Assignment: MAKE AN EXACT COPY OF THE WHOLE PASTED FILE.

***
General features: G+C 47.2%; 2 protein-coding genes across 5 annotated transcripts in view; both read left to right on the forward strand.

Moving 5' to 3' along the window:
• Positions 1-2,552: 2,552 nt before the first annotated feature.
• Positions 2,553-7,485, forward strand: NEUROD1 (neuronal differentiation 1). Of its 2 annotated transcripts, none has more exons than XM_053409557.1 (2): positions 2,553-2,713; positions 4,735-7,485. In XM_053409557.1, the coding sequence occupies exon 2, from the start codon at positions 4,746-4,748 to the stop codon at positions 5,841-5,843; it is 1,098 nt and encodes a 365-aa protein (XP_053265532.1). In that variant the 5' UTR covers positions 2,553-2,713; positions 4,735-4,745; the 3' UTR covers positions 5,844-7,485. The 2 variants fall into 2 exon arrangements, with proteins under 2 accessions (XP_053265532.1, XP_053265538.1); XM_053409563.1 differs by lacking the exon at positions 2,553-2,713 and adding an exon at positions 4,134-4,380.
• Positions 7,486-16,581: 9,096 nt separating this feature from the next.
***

General features: G+C 47.2%; 2 protein-coding genes across 5 annotated transcripts in view; both read left to right on the forward strand.

Moving 5' to 3' along the window:
• Positions 1-2,552: 2,552 nt before the first annotated feature.
• Positions 2,553-7,485, forward strand: NEUROD1 (neuronal differentiation 1). Of its 2 annotated transcripts, none has more exons than XM_053409557.1 (2): positions 2,553-2,713; positions 4,735-7,485. In XM_053409557.1, the coding sequence occupies exon 2, from the start codon at positions 4,746-4,748 to the stop codon at positions 5,841-5,843; it is 1,098 nt and encodes a 365-aa protein (XP_053265532.1). In that variant the 5' UTR covers positions 2,553-2,713; positions 4,735-4,745; the 3' UTR covers positions 5,844-7,485. The 2 variants fall into 2 exon arrangements, with proteins under 2 accessions (XP_053265532.1, XP_053265538.1); XM_053409563.1 differs by lacking the exon at positions 2,553-2,713 and adding an exon at positions 4,134-4,380.
• Positions 7,486-16,581: 9,096 nt separating this feature from the next.